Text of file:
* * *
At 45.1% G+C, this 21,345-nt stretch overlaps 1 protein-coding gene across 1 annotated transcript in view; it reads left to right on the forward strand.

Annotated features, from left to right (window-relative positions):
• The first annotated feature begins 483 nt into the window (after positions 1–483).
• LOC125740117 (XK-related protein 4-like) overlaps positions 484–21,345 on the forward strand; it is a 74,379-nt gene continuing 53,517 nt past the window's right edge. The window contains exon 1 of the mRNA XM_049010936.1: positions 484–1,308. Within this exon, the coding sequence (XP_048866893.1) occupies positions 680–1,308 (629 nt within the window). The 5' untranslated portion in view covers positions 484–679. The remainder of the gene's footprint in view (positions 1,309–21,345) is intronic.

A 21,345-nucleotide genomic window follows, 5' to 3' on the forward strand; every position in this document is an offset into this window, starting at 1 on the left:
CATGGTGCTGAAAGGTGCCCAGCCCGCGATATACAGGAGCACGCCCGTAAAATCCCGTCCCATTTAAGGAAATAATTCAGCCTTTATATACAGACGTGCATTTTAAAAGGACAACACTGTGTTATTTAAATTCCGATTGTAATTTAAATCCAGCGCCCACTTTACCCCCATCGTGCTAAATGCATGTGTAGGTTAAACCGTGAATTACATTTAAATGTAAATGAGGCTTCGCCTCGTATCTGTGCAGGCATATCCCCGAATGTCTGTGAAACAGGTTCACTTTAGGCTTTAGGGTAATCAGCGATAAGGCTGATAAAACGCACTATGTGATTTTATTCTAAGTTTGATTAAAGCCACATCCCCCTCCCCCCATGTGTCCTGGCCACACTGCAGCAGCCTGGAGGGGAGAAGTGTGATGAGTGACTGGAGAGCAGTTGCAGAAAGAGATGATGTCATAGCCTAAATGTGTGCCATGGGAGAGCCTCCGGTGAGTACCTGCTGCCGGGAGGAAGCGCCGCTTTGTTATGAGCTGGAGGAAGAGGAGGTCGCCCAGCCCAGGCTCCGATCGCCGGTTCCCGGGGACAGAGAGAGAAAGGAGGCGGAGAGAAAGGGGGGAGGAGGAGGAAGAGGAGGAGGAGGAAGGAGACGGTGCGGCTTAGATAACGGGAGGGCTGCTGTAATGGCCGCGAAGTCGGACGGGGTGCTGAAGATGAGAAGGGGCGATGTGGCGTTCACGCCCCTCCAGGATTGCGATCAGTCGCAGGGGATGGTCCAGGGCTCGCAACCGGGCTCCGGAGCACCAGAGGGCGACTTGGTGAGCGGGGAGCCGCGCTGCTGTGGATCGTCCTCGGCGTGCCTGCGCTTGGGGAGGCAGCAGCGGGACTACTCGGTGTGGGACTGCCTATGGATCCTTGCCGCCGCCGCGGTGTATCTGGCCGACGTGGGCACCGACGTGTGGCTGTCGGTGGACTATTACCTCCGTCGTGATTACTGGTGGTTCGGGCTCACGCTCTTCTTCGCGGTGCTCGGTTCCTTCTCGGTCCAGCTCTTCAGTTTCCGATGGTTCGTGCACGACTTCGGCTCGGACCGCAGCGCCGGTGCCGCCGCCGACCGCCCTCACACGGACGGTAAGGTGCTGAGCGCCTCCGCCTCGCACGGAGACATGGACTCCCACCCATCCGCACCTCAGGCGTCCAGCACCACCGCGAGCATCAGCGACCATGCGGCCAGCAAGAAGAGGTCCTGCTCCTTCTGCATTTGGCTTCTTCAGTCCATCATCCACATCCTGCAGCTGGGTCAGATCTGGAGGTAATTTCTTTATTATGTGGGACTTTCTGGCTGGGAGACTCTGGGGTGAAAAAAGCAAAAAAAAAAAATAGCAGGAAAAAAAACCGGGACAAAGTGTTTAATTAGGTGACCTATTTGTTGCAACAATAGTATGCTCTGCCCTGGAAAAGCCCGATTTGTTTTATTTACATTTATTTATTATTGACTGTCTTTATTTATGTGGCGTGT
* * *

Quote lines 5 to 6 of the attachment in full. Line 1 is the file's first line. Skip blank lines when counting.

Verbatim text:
A 21,345-nucleotide genomic window follows, 5' to 3' on the forward strand; every position in this document is an offset into this window, starting at 1 on the left:
CATGGTGCTGAAAGGTGCCCAGCCCGCGATATACAGGAGCACGCCCGTAAAATCCCGTCCCATTTAAGGAAATAATTCAGCCTTTATATACAGACGTGCATTTTAAAAGGACAACACTGTGTTATTTAAATTCCGATTGTAATTTAAATCCAGCGCCCACTTTACCCCCATCGTGCTAAATGCATGTGTAGGTTAAACCGTGAATTACATTTAAATGTAAATGAGGCTTCGCCTCGTATCTGTGCAGGCATATCCCCGAATGTCTGTGAAACAGGTTCACTTTAGGCTTTAGGGTAATCAGCGATAAGGCTGATAAAACGCACTATGTGATTTTATTCTAAGTTTGATTAAAGCCACATCCCCCTCCCCCCATGTGTCCTGGCCACACTGCAGCAGCCTGGAGGGGAGAAGTGTGATGAGTGACTGGAGAGCAGTTGCAGAAAGAGATGATGTCATAGCCTAAATGTGTGCCATGGGAGAGCCTCCGGTGAGTACCTGCTGCCGGGAGGAAGCGCCGCTTTGTTATGAGCTGGAGGAAGAGGAGGTCGCCCAGCCCAGGCTCCGATCGCCGGTTCCCGGGGACAGAGAGAGAAAGGAGGCGGAGAGAAAGGGGGGAGGAGGAGGAAGAGGAGGAGGAGGAAGGAGACGGTGCGGCTTAGATAACGGGAGGGCTGCTGTAATGGCCGCGAAGTCGGACGGGGTGCTGAAGATGAGAAGGGGCGATGTGGCGTTCACGCCCCTCCAGGATTGCGATCAGTCGCAGGGGATGGTCCAGGGCTCGCAACCGGGCTCCGGAGCACCAGAGGGCGACTTGGTGAGCGGGGAGCCGCGCTGCTGTGGATCGTCCTCGGCGTGCCTGCGCTTGGGGAGGCAGCAGCGGGACTACTCGGTGTGGGACTGCCTATGGATCCTTGCCGCCGCCGCGGTGTATCTGGCCGACGTGGGCACCGACGTGTGGCTGTCGGTGGACTATTACCTCCGTCGTGATTACTGGTGGTTCGGGCTCACGCTCTTCTTCGCGGTGCTCGGTTCCTTCTCGGTCCAGCTCTTCAGTTTCCGATGGTTCGTGCACGACTTCGGCTCGGACCGCAGCGCCGGTGCCGCCGCCGACCGCCCTCACACGGACGGTAAGGTGCTGAGCGCCTCCGCCTCGCACGGAGACATGGACTCCCACCCATCCGCACCTCAGGCGTCCAGCACCACCGCGAGCATCAGCGACCATGCGGCCAGCAAGAAGAGGTCCTGCTCCTTCTGCATTTGGCTTCTTCAGTCCATCATCCACATCCTGCAGCTGGGTCAGATCTGGAGGTAATTTCTTTATTATGTGGGACTTTCTGGCTGGGAGACTCTGGGGTGAAAAAAGCAAAAAAAAAAAATAGCAGGAAAAAAAACCGGGACAAAGTGTTTAATTAGGTGACCTATTTGTTGCAACAATAGTATGCTCTGCCCTGGAAAAGCCCGATTTGTTTTATTTACATTTATTTATTATTGACTGTCTTTATTTATGTGGCGTGT